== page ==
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Sepsis Misdiagnosis and Mismanagement: Complex or Simple?

Sepsis Misdiagnosis and Mismanagement: Complex or Simple?

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It all depends on what questions you ask and are you asking the right healthcare professional when addressing sepsis and/or septic shock in any medical malpractice case from loss of a limb due to vasopressors to death from a mismanaged wound.

One must first look at how the patient presented to the hospital and what time was the first antibiotic hung.

How can this be identified without enduring the cost and time it takes to obtain extensive medical records?  Simple, it is not what you ask but how you ask the client and or their family will determine if it is worth further investigation even before discussing the case with your medical expert.

Who is the best person to evaluate that first step when investigating the causation and damages from sepsis but the person who is responsible for identifying and initiating medically prescribed treatment within a 3-hour timeframe?

Would that be the triage nurse, emergency room nurse or the in-house nurse?

Here is the brief background on how Sepsis early identification and current medical and nursing guidelines have evolved.

Since 2002 the Surviving Sepsis Campaign began to address the risk and financial burden of Sepsis.   By 2004 Sepsis was emerging as the research disease forefront not just to decrease mortality but to reduce the extensive cost associated with treating Sepsis.

In 2011 Gordon and Betty Moore Foundation fund development of educational programming, research, and campaign outreach were started to educate health professionals on early identification and treatment of sepsis.

In 2013 the Regulatory bodies in the United States adopt the Surviving Sepsis Campaign Bundles as mandated measures.

In 2016 the European Society of Intensive Care Medicine and the Society of Critical Care Medicine published the Surviving Sepsis Campaigns: “International Guidelines for Management of Sepsis and Septic Shock to implement and improve sepsis outcome the Institute for Healthcare Improvement (IHI) incorporated its “bundle concept” into the diagnosis and treatment of patients with severe sepsis and septic shock”.

Per the guidelines, “Each hospital’s sepsis protocol may be customized, but it must meet the standards created by the bundle. Enhancing reliability of these bundle elements allows teams to focus on aspects of the changes they are implementing to create a reliable system that achieves the goal of 25 percent reduction in mortality due to sepsis called for by the Surviving Sepsis Campaign.”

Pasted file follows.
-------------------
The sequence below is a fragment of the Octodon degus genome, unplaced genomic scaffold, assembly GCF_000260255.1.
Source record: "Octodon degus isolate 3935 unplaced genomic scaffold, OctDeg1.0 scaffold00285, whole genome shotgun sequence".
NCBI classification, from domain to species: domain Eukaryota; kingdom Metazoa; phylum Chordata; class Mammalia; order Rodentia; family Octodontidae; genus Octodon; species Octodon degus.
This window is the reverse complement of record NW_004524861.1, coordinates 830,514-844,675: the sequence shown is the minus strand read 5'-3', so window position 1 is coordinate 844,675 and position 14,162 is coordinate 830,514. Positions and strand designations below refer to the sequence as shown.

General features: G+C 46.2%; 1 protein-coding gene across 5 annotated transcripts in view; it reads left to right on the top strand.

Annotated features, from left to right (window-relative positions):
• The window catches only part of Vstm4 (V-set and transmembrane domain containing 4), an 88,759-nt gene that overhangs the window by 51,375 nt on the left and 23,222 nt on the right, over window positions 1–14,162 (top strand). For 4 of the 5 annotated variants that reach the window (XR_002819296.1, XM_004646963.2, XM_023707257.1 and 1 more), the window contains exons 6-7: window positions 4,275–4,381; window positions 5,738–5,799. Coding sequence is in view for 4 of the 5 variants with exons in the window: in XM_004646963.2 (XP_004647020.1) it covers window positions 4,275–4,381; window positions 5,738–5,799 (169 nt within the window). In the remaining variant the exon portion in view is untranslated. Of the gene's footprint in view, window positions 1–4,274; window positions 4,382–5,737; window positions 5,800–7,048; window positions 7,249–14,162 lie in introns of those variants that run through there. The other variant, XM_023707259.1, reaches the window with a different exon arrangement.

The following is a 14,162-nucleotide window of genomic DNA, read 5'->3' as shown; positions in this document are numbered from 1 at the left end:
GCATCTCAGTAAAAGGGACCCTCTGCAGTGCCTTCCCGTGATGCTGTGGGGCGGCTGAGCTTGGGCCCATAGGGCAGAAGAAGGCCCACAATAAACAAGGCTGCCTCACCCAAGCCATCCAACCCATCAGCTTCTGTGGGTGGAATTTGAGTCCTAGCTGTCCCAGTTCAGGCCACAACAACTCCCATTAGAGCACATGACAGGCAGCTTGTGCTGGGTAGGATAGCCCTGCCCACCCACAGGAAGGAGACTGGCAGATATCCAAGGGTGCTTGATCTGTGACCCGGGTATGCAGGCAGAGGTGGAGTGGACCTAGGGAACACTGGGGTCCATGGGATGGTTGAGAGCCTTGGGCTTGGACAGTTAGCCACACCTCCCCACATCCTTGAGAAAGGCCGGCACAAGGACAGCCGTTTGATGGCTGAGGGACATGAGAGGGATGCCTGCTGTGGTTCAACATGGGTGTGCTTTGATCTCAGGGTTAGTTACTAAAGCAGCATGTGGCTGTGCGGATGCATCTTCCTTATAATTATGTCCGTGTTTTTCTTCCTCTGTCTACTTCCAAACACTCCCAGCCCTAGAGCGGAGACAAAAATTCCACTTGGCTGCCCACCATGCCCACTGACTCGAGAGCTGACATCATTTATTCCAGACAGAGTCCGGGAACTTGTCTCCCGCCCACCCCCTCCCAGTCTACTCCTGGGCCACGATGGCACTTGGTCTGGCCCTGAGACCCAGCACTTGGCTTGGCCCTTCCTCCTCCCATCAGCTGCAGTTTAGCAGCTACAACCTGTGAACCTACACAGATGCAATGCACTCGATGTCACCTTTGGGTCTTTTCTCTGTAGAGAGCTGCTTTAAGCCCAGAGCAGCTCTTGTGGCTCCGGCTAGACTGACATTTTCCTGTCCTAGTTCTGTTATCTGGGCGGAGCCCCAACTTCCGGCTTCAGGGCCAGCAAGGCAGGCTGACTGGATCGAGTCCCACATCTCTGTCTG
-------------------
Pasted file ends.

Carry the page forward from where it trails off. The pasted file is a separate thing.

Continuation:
Here is an example of a three-hour bundle:

  1. Measure lactate level
  2. Obtain blood cultures prior to administration of antibiotics.
  3. Administer broad-spectrum antibiotics.
  4. Administer 30 ml/kg crystalloid for hypotension or lactate ≥4mmol/L.

“Time of presentation” is defined as the time of triage in the emergency department or, if presenting from another care venue, from the earliest chart annotation consistent with all elements of severe sepsis or septic shock ascertained through chart review.”

Here is an example of what they consider to be an effective work team, at a minimum the following staff:

  • Emergency room physician
  • Triage nurse
  • Staff nurse
  • Laboratory technician
  • Laboratory supervisor
  • Admissions clerk
  • Additional team members may include:
  • Critical care medicine (CCM) physician
  • House officer
  • ICU charge nurse
  • Infectious disease physician

How this simplifies a Medical Malpractice case where sepsis was misdiagnosed or there was a delay in diagnosis which ultimately caused that patient to lose a limb or death comes down to a simple 3-hour window from the time the patient enters the emergency department or another venue to the start of medical management.

Barbara J. Brasher RN, CLNC is a legal nurse consultant at Med League.

Med League provides medical expert witnesses to trial lawyers. Please call us at (908)788-8227 or contact us today to discuss your next case.

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